Coming to the PNS diagram (figure above) the horizontal axis represents ‘Systems Uncertainties’ and the vertical one ‘Decision Stakes’. The three quadrants identify Applied Science, Professional Consultancy, and Post-Normal Science. Different standards of quality and styles of analysis are appropriate to different regions in the diagram, i.e. post-normal science does not claim relevance and cogency on all of science's application but only on those defined by the PNS's mantram with a fourfold challenge: ‘facts uncertain, values in dispute, stakes high and decisions urgent’. For applied research science's own peer quality control system will suffice (or so was assumed at the moment PNS was formulated in the early nineties), while professional consultancy was considered appropriate for these settings which cannot be ‘peer-reviewed’, and where the skills and the tacit knowledge of a practitioner are needed at the forefront, e.g. in a surgery room, or in a house on fire. Here a surgeon or a firefighter takes a difficult technical decision based on her or his training and appreciation of the situation (the Greek concept of ‘Metis’).


There are important linkages between PNS and complexity science,[15] e.g. system ecology (C. S. Holling) and hierarchy theory (Arthur Koestler). In PNS, complexity is respected through its recognition of a multiplicity of legitimate perspectives on any issue; and reflexivity is realised through the extension of accepted ‘facts’ beyond the supposedly objective productions of traditional research. Also, the new participants in the process are not treated as passive learners at the feet of the experts, being coercively convinced through scientific demonstration. Rather, they will form an ‘extended peer community’, sharing the work of quality assurance of the scientific inputs to the process, and arriving at a resolution of issues through debate and dialogue.[16] The necessity to embrace complexity in a post-normal perspective to understand and face zoonoses is argumented by David Waltner-Toews.[17]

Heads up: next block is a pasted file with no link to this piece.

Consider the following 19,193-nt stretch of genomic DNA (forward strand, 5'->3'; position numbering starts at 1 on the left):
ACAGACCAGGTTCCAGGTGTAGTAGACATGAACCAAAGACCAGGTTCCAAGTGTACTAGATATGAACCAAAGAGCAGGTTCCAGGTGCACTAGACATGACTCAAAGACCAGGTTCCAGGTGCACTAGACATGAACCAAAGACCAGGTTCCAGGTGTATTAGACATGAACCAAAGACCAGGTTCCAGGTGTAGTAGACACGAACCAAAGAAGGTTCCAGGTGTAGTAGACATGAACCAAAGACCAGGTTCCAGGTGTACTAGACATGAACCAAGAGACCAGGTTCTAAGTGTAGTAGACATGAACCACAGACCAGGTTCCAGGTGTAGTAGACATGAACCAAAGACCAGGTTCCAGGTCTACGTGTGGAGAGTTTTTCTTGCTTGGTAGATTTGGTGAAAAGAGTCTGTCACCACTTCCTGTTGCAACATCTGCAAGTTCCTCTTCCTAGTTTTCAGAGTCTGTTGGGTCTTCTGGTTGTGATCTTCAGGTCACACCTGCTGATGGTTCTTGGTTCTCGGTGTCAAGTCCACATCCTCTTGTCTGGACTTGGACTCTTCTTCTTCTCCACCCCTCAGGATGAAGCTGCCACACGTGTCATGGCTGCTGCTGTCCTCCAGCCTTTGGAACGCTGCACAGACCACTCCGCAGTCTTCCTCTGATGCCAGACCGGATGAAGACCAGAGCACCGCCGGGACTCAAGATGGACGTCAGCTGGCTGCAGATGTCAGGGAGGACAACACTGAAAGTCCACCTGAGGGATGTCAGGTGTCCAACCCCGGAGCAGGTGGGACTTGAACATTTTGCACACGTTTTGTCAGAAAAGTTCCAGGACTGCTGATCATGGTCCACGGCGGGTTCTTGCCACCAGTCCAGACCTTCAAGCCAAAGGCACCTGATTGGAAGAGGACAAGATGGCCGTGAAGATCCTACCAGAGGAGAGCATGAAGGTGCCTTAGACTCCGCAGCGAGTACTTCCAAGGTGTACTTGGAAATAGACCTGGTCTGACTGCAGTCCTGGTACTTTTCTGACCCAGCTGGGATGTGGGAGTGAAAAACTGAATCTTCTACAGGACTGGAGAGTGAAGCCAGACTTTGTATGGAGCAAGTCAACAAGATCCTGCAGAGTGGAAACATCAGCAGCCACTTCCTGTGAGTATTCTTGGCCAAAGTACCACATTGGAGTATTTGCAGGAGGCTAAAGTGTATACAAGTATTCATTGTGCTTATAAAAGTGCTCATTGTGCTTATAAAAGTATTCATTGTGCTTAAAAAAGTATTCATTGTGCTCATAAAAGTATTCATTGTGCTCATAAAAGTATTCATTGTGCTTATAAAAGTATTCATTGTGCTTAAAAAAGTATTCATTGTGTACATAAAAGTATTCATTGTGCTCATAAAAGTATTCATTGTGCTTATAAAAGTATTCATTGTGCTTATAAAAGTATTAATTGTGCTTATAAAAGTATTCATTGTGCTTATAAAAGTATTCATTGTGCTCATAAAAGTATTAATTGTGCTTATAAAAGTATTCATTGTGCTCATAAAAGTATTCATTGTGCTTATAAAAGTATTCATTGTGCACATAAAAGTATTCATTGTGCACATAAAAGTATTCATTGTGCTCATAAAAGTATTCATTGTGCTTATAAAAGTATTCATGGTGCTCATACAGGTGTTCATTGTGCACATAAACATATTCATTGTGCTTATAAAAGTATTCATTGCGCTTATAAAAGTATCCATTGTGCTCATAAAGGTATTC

Extended peer community[edit]

Post-normal science concept of extended peer community moves from and transcends the familiar concept of scientific peer community relative to a well-defined field of scientific research. The peer community is extended in two respects: first, more than one discipline is assumed to have a potential bearing on the issue being debated, thereby providing different lenses to consider the problem. Second the community is extended to lay actors, taken to be all those with stakes, or an interest, in the given issue. Perhaps the best justification of the concept is offered by Paul Feyerabend in Against Method.[18] For Feyerabend the participation of experts together with non-experts would allow the citizens to mature, inter alia by realizing that the experts are themselves lay-people outside their restricted field of competence. For Giandomenico Majone [19] "In any area of public policy the choice of instruments, far from being a technical exercise that can be safely delegated to the experts, reflects as in a microcosm all the political, moral, and cultural dimensions of policy-making." The same author notes: "Dialectical confrontation between generalists and experts often succeeds in bringing out unstated assumptions, conflicting interpretations of the facts, and the risks posed by the projects". These considerations justifies the need for an extended peer community, as the arena where the policy instruments and options can be discussed with - but without deference to - the experts and the authorities.